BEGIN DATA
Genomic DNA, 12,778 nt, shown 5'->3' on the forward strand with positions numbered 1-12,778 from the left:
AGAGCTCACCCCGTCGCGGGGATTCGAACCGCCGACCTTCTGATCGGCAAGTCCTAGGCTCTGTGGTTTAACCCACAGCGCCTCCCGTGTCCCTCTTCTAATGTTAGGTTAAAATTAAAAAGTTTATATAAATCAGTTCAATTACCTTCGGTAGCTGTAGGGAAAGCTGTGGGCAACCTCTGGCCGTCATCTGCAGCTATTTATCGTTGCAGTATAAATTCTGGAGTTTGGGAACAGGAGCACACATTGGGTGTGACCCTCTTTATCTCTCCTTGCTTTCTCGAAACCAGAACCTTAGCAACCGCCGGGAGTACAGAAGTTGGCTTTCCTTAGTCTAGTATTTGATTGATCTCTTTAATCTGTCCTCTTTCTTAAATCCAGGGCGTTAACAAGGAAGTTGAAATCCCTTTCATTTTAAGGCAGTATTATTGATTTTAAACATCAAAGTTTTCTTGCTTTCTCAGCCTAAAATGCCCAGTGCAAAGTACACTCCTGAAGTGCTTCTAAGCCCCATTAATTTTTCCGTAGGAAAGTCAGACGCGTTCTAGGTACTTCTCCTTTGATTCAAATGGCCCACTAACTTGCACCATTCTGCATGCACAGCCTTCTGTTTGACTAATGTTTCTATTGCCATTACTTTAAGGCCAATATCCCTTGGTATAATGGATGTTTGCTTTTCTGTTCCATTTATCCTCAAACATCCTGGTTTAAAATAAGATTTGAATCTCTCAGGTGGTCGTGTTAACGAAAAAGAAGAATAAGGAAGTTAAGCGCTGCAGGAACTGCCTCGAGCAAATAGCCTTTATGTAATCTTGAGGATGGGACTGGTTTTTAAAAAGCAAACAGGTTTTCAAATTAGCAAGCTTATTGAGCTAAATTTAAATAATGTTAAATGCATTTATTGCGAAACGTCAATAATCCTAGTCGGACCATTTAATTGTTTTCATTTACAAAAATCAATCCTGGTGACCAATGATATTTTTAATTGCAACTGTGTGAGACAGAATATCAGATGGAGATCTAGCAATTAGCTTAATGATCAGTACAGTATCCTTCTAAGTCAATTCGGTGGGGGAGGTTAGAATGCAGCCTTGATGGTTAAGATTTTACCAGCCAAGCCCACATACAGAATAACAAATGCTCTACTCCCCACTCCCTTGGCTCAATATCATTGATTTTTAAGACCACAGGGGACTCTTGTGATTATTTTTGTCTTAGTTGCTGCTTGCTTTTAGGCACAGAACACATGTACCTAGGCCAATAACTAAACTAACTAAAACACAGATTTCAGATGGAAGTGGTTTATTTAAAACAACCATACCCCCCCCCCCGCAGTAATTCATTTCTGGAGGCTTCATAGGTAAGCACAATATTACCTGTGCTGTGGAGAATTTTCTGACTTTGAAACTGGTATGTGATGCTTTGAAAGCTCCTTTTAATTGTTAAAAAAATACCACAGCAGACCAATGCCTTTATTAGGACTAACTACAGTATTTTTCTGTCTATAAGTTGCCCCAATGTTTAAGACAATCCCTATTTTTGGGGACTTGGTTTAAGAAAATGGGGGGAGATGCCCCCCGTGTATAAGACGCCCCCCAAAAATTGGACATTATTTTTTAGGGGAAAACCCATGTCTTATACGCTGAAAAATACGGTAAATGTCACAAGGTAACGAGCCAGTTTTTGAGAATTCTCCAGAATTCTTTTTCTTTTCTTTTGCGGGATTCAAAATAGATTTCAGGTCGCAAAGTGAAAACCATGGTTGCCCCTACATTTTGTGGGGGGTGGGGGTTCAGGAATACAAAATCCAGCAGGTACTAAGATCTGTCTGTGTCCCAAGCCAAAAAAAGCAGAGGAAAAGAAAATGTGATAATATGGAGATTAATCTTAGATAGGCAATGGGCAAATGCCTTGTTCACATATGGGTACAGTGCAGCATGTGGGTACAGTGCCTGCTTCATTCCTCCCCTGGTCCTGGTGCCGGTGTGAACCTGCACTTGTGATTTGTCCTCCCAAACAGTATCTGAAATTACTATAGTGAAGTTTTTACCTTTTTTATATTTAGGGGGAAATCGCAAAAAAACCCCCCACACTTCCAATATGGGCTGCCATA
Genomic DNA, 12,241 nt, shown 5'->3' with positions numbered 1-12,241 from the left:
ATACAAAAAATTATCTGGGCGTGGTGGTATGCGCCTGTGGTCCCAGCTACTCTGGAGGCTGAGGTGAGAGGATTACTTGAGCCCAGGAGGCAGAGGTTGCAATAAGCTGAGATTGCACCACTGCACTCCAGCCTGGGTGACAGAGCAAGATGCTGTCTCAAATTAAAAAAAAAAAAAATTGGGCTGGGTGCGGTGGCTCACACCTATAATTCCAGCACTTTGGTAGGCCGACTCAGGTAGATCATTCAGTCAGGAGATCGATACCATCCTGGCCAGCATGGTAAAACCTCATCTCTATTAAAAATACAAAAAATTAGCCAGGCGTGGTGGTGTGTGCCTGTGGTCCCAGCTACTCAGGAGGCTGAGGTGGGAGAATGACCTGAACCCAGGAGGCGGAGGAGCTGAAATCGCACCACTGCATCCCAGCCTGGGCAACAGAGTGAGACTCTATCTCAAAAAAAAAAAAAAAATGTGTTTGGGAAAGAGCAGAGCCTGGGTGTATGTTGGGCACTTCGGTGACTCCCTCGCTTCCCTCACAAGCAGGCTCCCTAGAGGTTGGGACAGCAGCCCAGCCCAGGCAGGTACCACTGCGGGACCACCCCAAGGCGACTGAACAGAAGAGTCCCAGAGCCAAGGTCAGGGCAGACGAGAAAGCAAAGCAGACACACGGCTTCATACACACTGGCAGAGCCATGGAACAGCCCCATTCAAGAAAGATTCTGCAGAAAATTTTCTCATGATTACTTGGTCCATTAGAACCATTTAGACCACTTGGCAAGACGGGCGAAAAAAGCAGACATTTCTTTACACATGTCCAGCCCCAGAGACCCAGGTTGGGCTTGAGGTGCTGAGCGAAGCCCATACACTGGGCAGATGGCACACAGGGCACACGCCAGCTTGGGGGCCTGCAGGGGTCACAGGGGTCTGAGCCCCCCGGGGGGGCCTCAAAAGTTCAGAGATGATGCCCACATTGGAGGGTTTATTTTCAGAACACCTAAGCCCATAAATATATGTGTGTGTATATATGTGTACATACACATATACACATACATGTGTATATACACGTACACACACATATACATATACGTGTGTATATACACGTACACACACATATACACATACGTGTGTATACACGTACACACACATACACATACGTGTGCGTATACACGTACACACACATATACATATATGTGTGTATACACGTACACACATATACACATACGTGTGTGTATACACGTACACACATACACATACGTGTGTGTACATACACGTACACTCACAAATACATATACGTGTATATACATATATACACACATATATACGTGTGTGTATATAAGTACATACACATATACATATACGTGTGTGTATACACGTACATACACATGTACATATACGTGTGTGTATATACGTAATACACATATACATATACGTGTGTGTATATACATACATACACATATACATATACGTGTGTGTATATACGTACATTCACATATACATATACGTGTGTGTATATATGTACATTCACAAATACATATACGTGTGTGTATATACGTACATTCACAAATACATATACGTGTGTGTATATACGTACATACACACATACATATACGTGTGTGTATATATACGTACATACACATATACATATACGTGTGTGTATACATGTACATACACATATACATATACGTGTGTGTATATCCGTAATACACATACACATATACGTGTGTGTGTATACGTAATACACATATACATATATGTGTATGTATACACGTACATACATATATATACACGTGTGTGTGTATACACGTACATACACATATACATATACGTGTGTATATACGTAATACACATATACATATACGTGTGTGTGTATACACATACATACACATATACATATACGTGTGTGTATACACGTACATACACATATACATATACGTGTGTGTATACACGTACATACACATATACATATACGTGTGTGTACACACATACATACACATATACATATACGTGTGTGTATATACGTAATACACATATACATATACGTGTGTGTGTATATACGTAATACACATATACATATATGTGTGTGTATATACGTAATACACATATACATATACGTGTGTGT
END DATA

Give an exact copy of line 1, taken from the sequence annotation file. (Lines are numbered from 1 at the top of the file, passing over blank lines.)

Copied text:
Genomic DNA, 12,778 nt, shown 5'->3' on the forward strand with positions numbered 1-12,778 from the left: